Trial Practice Update


Two recent decisions in MBIA Insurance Corp. v. Countrywide Home Loans , Inc., No. 602825/08 (N.Y. Sup. Ct. Dec. 22, 2010), one of the most closely-followed residential mortgage-backed securities (“RMBS”) cases in the country, involved significant trial-related issues. In the suit, MBIA alleges that Countrywide fraudulently induced it to insure $21 billion dollars’ worth of RMBS by falsely representing that Countrywide originated the loans in strict compliance with its underwriting standards and guidelines, when in fact it knowingly and routinely approved borrowers who could not afford to repay the loans, committed fraud in loan applications, or otherwise did not satisfy the basic risk criteria for prudent and responsible lending that it claimed to use.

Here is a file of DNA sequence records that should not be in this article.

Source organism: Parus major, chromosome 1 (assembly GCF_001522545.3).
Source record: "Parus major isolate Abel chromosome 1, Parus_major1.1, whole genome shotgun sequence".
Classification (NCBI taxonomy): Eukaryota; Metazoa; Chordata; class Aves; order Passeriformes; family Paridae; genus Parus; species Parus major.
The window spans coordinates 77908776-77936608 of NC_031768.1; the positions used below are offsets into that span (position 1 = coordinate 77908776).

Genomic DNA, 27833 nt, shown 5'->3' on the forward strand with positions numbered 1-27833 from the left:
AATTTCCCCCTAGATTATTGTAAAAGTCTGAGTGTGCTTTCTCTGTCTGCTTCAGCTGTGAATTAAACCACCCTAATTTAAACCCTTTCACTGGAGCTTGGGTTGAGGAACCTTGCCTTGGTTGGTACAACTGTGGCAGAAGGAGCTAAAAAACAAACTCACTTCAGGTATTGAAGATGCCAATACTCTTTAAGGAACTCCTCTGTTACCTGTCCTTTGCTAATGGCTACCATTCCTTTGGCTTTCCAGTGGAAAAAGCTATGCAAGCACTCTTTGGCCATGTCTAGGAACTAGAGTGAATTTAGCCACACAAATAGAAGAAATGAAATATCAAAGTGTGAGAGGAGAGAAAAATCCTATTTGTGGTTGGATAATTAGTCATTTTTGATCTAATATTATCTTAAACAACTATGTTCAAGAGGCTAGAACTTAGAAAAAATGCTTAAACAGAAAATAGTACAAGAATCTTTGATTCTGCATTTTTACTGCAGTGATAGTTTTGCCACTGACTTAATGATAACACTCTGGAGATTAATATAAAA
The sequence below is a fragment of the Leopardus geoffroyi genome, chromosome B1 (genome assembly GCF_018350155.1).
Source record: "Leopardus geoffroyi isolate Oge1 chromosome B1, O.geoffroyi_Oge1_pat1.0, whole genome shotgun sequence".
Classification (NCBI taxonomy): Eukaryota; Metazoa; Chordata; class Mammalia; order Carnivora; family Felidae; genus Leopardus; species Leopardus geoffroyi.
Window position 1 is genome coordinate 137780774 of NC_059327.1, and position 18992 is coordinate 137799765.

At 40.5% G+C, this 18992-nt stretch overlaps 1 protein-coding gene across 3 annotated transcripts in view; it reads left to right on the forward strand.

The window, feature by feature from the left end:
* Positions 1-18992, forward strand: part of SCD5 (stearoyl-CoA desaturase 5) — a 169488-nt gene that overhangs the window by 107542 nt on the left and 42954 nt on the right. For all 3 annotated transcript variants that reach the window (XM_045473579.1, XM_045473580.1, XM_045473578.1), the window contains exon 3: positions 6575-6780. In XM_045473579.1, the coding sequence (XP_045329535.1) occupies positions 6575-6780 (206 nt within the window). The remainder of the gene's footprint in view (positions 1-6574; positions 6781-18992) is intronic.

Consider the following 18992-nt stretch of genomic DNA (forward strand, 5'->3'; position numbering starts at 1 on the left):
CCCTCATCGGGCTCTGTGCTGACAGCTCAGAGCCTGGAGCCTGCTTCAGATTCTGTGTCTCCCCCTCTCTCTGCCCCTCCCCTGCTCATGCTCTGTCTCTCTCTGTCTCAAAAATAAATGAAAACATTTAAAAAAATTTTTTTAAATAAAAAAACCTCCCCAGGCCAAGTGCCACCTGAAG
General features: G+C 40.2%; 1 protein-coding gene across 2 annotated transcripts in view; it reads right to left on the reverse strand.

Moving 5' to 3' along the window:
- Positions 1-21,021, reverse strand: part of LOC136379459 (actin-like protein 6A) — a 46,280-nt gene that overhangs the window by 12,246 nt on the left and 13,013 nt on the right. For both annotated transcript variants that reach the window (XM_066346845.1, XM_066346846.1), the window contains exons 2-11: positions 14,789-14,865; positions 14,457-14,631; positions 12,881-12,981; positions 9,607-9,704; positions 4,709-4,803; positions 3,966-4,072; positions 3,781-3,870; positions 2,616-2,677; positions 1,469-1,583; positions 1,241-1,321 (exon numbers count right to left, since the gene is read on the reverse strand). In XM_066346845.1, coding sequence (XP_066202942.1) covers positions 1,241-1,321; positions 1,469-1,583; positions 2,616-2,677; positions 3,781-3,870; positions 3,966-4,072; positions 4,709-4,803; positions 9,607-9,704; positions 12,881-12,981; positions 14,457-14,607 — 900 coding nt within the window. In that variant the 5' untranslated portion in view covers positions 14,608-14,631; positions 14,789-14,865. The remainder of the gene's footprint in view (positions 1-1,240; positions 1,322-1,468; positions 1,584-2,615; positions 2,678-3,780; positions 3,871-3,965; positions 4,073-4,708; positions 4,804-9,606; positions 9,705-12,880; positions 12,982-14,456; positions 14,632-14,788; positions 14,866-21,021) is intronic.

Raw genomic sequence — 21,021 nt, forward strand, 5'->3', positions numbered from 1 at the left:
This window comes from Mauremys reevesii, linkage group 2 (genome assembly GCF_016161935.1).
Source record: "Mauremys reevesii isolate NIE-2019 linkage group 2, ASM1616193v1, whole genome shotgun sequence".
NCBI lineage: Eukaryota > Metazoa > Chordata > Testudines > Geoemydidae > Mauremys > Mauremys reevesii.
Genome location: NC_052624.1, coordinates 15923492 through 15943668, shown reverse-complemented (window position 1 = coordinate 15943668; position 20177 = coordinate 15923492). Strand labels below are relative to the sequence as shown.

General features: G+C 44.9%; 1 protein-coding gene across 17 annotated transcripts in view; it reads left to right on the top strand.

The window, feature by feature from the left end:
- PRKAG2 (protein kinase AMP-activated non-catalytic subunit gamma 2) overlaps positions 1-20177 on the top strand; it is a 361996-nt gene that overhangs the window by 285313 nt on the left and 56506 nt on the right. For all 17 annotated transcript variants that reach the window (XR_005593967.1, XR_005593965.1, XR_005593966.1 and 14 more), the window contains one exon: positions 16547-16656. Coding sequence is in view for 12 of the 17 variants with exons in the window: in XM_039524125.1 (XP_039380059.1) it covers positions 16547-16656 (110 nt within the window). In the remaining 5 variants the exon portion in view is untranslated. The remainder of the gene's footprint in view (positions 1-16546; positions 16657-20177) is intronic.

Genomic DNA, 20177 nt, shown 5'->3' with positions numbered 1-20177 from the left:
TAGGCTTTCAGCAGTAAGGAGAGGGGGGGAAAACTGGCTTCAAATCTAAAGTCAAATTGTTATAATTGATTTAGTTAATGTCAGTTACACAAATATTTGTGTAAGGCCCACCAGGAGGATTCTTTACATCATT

First, Justice Eileen Bransten of the New York Supreme Court, ruled in limine that MBIA could use statistical sampling of the loan pools to prove its claims of fraud and breach of contract. In so doing, the court effectively freed the plaintiff from proving its case on a loan-by-loan basis. Doing so would have been impossible because more than 360,000 loans are at issue. The court instead approved a methodology allowing the plaintiff to sample 400 loans from each of 15 securitizations. The ruling granted MBIA a “powerful tool” for establishing its claims, allowing it to bypass the “costly and time consuming process” of proceeding on a loan-by-loan basis. See, John Carney, Bank of America Loses Key Battle in Mortgage Fraud Fight, CNBC, Dec. 23, 2010, In granting MBIA’s motion, the court rejected the defendants’ contention that the motion was premature because discovery had not yet closed. It held that New York law permits parties to motion in limine “as their litigation strategy dictates.”

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